in the hands of the few; the regener
ation of the farmer will inaugurate the
conservatism of the past. The farmers
ask for no favors; they only demand
justice, and they are going to have it,
even though they have to dispense it
themselves. They refuse to have for
master the Prince of Wall street who
commenced the foundation of his ill
gotten wealth some twenty-five years
ago, by robbery of the Erie Railroad
stock-holders; and ever since he has, as
an evil genius,, continued his practices
He has done more harm to the country
than Jefferson Davis has; and is allowed
to continue in his schemes he will cer
tainly accomplish what Davis failed to
do-the overthrow of our republican in
The time of going to press arrived be
fore the joint convention to canvass the
State vote assembled, so we are unable
to make any report on that matter. At
this date (Wednesday noon) nothing
except preliminary work has been done
in either house.
The B. & M. Journal has been taken
in with a story from Nemaha county
about one Mr. Williams, whom it says
was '. "Dictator Burrows." The give
away comes in when the landlady ac
cuses Mr. Willaims of smoking and
spitting tobacco juice on her best car
pet . Mr. Burrows neither smokes nor
chews, so .hat settles it.
0uauia uAuiiun. :
We wish to state to our advertising
patrons and all others that this paper!
Is In no way connected with the paper
called the Independent. This caution is.
necessary on account of the agents o
that paper claiming to represent the Al
liance people, and being misunderstood
in business matters.
fJT Mr. Funke, Jim Marsh and Law
yer Bibb of Gage Co., are up here to
unseat Senator Collins.- They are a
precious trio. Funke is a poor tool of
the banks and railroads. Jim Marsh is
a poor tool of the devil. Lawyer Bibb
must be proud of his clients; but his
ease is hopeless. '
The Fabmeiu' Alliance, published
In this city, that .was the great factor inU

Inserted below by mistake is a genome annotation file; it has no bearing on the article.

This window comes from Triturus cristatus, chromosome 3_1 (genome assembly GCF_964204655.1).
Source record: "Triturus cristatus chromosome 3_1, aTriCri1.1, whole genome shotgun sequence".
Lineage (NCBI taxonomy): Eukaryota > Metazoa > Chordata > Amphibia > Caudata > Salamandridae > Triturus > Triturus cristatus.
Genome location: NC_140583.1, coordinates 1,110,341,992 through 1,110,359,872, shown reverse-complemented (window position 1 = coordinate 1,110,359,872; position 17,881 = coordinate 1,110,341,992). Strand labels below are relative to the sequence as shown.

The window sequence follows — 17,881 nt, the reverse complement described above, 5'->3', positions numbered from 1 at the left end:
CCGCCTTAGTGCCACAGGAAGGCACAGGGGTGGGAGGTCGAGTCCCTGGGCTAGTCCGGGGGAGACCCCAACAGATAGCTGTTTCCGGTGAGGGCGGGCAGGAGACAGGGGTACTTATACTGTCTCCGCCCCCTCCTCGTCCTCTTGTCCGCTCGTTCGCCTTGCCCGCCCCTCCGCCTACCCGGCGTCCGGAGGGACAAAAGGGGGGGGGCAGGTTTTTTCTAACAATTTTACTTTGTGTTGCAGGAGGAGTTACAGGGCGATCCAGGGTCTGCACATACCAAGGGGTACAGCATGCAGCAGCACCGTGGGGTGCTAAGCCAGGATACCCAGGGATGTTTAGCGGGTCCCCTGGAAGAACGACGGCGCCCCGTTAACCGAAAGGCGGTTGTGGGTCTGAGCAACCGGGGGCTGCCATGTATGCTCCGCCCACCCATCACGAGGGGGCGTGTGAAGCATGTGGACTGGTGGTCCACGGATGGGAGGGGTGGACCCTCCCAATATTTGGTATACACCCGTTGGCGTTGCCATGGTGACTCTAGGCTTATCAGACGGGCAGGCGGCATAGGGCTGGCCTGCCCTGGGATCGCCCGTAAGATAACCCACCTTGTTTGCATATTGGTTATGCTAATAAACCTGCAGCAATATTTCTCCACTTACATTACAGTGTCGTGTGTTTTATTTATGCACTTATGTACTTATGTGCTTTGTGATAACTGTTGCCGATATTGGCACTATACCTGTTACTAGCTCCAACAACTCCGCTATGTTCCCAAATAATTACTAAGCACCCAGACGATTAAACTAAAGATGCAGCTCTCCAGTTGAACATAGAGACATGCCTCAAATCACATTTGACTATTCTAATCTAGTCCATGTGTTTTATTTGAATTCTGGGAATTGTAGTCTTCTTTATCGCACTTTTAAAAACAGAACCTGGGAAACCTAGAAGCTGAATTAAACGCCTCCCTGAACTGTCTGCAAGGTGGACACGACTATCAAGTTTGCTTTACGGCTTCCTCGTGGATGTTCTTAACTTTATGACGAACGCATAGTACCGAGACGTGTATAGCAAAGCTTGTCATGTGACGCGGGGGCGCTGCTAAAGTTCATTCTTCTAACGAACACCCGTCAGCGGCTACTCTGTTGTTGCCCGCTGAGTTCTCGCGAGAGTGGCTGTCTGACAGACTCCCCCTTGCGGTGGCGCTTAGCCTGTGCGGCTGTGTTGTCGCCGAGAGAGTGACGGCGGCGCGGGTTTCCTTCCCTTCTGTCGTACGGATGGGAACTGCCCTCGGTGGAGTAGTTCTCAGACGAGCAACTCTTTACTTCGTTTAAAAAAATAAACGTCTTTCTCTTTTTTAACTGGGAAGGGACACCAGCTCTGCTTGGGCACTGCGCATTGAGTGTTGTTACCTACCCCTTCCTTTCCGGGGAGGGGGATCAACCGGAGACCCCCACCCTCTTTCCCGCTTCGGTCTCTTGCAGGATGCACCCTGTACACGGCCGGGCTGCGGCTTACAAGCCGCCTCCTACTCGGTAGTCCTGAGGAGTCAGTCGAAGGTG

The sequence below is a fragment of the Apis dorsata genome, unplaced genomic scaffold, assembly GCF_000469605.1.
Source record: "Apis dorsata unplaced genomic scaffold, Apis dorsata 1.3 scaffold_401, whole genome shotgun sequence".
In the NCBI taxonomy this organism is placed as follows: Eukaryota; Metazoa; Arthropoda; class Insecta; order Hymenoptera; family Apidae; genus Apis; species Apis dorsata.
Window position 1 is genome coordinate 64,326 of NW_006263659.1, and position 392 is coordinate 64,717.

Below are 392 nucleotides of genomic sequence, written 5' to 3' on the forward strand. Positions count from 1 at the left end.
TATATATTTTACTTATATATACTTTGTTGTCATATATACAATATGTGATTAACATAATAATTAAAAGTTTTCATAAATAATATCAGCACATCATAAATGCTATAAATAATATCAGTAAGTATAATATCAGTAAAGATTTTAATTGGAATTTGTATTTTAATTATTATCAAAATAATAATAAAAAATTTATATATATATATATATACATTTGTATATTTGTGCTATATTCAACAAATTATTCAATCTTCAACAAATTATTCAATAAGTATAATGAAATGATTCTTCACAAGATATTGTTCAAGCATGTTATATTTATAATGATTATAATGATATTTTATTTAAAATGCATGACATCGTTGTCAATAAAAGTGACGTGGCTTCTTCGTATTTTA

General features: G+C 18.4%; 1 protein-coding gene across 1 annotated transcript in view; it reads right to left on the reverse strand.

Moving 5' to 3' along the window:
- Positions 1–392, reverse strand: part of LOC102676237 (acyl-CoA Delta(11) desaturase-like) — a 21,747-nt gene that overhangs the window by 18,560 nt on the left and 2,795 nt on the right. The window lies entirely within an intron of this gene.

. I 1 i ; M . I , . . . I
me lace campaign ior me independents,
has been enlarged and ' greatly im
proved. Mr. Burrows has ability,
enenrv. and honest convictions, and he
has earned from the Alliance all and
more than the support his paper is ge
' Now that Mr. Richards
Bosewater and set him moving
among tne people, along
Burrows of the Alliaxcf,
column article rubs salt upon the naked
flesh ol the editor oi the Bw. J; or a
truth the way of the political traitor j
ana montebanK is nara. tail.
At a meeting of the board of directors
Mr. Paul Conrad was elected president
of the Lousiana Lottery Company, vice
M. A. Dauphin, deceased.
Ex-United States Treasurer Spinner
died at Jacksonville, Fla., Wednesday
evening. .
... ... j I a million in
hlJ?? C8S Wnt. In 18
Mmwrtfber. Whea
, buu ia m two i
Views From the Watcb Tower.
"I saw under the sun the place of
judgment that wickedness was there;
and the place of righteousness, that - in
iquity was there. I said la my heart,
'God shall judge tho righteous and the
wicked.'" Ecc.3: 18.17.
We are on the eve of a new era in the
history of humanity. We are now in
the throes of a mighty Jre volution, po
litical, industrial, social, and religious.
Not a reformation in the sense of an im-'
provement of the existing order of
things, but a revolution, the result of
which wiil be a new regime. This age
has been prolific in reformatory means
and movements. Societies, organiza
tions and clubs of a religious, political,
philanthropie and humanitarian charac
ter have sprung into existence by the
score. But they have been "weighed in
the balance and found wanting." Hu
manity, like the woman afflicted with
hemorrhage, after bankrupting itself
on these reformatory "quacks,", has
been getting worse all the time. We
have only been doctoring symptoms. The
disease in both church and state is or
ganic, and demands a thorough ' diag
nosis and radical treatment. Thank
God the diagnosis has commenced. The
writhing and contortions of the politi
cal patient indicate that the knife is
reaching the roots.
Poor, burdened, bleeding humanity,
after having been stripped and robbed
by political pirates and plutocratic shy
locks, has been left on the roadside to
perish The ritualistic . Levite and
hypocritical priest the exponents Of the
gospel of gold by the grace of the rich,
gather their sacerdotal robes , about
them and pass by on the other side.
Yes, as we look about us, wo see "wick
edness seated on the throne of judg
ment and iniquity in the place of